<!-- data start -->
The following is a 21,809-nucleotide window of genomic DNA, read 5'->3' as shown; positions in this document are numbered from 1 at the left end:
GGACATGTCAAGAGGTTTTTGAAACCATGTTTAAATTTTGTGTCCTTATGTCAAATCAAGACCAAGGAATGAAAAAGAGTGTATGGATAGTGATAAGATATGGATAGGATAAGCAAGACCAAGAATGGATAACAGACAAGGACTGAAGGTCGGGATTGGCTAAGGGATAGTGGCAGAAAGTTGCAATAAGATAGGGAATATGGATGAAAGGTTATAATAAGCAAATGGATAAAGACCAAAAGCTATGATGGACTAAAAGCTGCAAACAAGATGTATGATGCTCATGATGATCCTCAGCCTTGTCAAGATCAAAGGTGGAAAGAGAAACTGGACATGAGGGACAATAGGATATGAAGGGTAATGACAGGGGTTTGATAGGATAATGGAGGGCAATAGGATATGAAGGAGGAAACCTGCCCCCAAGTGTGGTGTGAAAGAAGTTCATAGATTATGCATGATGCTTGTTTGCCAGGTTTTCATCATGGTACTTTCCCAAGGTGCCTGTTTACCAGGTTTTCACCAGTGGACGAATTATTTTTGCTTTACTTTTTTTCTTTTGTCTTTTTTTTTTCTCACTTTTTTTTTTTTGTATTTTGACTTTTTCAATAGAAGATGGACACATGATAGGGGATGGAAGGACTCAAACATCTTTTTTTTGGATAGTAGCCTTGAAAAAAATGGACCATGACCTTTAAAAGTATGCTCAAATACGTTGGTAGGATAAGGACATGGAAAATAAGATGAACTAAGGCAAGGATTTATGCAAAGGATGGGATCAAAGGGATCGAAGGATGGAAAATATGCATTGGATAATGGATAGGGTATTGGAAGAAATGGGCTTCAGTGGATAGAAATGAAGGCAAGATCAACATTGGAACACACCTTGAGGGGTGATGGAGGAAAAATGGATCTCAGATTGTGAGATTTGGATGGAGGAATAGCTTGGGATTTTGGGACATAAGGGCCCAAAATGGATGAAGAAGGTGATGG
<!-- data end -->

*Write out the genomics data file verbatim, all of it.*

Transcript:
The following is a 21,809-nucleotide window of genomic DNA, read 5'->3' as shown; positions in this document are numbered from 1 at the left end:
GGACATGTCAAGAGGTTTTTGAAACCATGTTTAAATTTTGTGTCCTTATGTCAAATCAAGACCAAGGAATGAAAAAGAGTGTATGGATAGTGATAAGATATGGATAGGATAAGCAAGACCAAGAATGGATAACAGACAAGGACTGAAGGTCGGGATTGGCTAAGGGATAGTGGCAGAAAGTTGCAATAAGATAGGGAATATGGATGAAAGGTTATAATAAGCAAATGGATAAAGACCAAAAGCTATGATGGACTAAAAGCTGCAAACAAGATGTATGATGCTCATGATGATCCTCAGCCTTGTCAAGATCAAAGGTGGAAAGAGAAACTGGACATGAGGGACAATAGGATATGAAGGGTAATGACAGGGGTTTGATAGGATAATGGAGGGCAATAGGATATGAAGGAGGAAACCTGCCCCCAAGTGTGGTGTGAAAGAAGTTCATAGATTATGCATGATGCTTGTTTGCCAGGTTTTCATCATGGTACTTTCCCAAGGTGCCTGTTTACCAGGTTTTCACCAGTGGACGAATTATTTTTGCTTTACTTTTTTTCTTTTGTCTTTTTTTTTTCTCACTTTTTTTTTTTTGTATTTTGACTTTTTCAATAGAAGATGGACACATGATAGGGGATGGAAGGACTCAAACATCTTTTTTTTGGATAGTAGCCTTGAAAAAAATGGACCATGACCTTTAAAAGTATGCTCAAATACGTTGGTAGGATAAGGACATGGAAAATAAGATGAACTAAGGCAAGGATTTATGCAAAGGATGGGATCAAAGGGATCGAAGGATGGAAAATATGCATTGGATAATGGATAGGGTATTGGAAGAAATGGGCTTCAGTGGATAGAAATGAAGGCAAGATCAACATTGGAACACACCTTGAGGGGTGATGGAGGAAAAATGGATCTCAGATTGTGAGATTTGGATGGAGGAATAGCTTGGGATTTTGGGACATAAGGGCCCAAAATGGATGAAGAAGGTGATGG